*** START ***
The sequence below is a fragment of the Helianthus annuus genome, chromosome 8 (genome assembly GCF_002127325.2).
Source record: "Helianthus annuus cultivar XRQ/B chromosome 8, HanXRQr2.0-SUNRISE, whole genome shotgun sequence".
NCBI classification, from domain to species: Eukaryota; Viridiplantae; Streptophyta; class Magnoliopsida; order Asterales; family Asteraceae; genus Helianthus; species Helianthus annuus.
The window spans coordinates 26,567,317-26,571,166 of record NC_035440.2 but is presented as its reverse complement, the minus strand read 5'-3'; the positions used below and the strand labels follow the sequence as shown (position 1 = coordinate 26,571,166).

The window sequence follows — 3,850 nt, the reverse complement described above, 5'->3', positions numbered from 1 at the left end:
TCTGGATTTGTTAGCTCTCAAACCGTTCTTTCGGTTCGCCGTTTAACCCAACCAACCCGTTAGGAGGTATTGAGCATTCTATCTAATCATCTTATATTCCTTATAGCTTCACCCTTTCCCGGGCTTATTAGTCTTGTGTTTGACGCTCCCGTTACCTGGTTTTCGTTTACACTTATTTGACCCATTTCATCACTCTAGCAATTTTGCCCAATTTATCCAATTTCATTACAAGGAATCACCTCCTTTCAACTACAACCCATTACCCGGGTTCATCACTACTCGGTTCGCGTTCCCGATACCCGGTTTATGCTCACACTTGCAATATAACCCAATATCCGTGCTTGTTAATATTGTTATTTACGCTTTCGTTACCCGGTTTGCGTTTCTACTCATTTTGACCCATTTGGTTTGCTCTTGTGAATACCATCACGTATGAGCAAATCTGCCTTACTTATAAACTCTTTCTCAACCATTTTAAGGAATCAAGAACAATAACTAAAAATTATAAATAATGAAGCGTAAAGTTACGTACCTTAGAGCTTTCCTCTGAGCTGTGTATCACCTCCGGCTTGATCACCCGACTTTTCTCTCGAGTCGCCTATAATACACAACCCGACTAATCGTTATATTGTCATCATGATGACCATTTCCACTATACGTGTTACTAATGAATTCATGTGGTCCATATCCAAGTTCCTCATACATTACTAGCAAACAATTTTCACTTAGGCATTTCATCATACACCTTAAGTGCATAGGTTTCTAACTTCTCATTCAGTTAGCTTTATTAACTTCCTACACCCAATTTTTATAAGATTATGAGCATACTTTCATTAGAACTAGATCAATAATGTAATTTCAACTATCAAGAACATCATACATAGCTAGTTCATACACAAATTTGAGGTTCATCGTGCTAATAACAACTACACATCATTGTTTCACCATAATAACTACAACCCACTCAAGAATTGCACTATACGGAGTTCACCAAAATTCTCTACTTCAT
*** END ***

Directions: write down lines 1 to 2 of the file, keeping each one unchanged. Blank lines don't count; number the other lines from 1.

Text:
The sequence below is a fragment of the Helianthus annuus genome, chromosome 8 (genome assembly GCF_002127325.2).
Source record: "Helianthus annuus cultivar XRQ/B chromosome 8, HanXRQr2.0-SUNRISE, whole genome shotgun sequence".